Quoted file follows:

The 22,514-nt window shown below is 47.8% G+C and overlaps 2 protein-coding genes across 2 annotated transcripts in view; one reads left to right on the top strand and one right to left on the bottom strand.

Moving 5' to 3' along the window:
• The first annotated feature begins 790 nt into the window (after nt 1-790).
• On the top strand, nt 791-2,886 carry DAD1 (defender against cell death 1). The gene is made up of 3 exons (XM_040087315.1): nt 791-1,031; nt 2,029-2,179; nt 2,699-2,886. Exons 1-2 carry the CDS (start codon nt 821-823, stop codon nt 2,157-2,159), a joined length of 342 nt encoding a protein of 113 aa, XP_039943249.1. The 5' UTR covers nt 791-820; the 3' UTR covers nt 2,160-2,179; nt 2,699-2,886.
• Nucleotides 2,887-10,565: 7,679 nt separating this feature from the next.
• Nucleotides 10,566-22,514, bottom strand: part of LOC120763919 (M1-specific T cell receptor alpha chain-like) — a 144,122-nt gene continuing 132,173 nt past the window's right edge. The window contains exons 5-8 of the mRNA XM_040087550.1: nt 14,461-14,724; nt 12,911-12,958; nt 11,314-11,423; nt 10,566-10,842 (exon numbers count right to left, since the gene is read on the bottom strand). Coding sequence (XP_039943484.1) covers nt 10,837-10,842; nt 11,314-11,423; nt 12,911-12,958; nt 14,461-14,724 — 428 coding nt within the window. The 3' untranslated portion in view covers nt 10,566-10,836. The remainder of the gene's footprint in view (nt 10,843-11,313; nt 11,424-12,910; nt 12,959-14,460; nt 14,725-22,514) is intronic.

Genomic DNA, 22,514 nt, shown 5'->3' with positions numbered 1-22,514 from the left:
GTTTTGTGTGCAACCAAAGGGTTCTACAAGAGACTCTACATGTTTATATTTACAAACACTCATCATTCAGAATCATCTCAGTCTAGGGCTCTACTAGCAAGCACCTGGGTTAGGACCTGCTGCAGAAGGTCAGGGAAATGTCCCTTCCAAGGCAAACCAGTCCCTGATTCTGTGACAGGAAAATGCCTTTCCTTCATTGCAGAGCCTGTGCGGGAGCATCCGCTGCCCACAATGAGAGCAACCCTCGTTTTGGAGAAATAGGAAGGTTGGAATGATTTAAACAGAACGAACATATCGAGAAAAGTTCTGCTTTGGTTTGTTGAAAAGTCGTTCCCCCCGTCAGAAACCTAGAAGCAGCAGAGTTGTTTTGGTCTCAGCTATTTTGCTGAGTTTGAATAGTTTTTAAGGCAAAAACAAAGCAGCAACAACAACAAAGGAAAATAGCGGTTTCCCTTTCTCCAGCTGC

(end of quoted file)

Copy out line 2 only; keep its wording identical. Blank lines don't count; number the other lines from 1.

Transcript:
Moving 5' to 3' along the window: